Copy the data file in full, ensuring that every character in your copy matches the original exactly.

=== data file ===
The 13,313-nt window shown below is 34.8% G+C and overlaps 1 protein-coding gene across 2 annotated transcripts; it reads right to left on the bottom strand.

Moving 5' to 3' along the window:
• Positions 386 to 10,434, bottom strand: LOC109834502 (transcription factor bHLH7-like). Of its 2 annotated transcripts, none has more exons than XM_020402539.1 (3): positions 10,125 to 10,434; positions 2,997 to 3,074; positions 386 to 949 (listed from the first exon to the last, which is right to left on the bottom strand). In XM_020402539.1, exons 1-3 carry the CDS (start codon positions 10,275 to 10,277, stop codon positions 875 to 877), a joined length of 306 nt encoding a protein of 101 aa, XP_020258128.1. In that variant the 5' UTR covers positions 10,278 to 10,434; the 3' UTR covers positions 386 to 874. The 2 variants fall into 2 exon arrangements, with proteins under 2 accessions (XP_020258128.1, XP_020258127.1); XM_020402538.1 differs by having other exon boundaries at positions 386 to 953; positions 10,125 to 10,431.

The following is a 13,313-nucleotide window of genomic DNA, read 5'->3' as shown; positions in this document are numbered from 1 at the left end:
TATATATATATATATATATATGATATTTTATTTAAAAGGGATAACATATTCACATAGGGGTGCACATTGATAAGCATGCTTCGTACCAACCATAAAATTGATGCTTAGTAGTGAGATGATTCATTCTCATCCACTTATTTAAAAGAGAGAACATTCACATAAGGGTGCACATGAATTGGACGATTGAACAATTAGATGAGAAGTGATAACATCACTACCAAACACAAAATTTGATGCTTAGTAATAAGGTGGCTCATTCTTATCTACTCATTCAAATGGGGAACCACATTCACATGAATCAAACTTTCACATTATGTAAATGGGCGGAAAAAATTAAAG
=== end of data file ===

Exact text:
The 13,313-nt window shown below is 34.8% G+C and overlaps 1 protein-coding gene across 2 annotated transcripts; it reads right to left on the bottom strand.

Moving 5' to 3' along the window:
• Positions 386 to 10,434, bottom strand: LOC109834502 (transcription factor bHLH7-like). Of its 2 annotated transcripts, none has more exons than XM_020402539.1 (3): positions 10,125 to 10,434; positions 2,997 to 3,074; positions 386 to 949 (listed from the first exon to the last, which is right to left on the bottom strand). In XM_020402539.1, exons 1-3 carry the CDS (start codon positions 10,275 to 10,277, stop codon positions 875 to 877), a joined length of 306 nt encoding a protein of 101 aa, XP_020258128.1. In that variant the 5' UTR covers positions 10,278 to 10,434; the 3' UTR covers positions 386 to 874. The 2 variants fall into 2 exon arrangements, with proteins under 2 accessions (XP_020258128.1, XP_020258127.1); XM_020402538.1 differs by having other exon boundaries at positions 386 to 953; positions 10,125 to 10,431.

The following is a 13,313-nucleotide window of genomic DNA, read 5'->3' as shown; positions in this document are numbered from 1 at the left end:
TATATATATATATATATATATGATATTTTATTTAAAAGGGATAACATATTCACATAGGGGTGCACATTGATAAGCATGCTTCGTACCAACCATAAAATTGATGCTTAGTAGTGAGATGATTCATTCTCATCCACTTATTTAAAAGAGAGAACATTCACATAAGGGTGCACATGAATTGGACGATTGAACAATTAGATGAGAAGTGATAACATCACTACCAAACACAAAATTTGATGCTTAGTAATAAGGTGGCTCATTCTTATCTACTCATTCAAATGGGGAACCACATTCACATGAATCAAACTTTCACATTATGTAAATGGGCGGAAAAAATTAAAG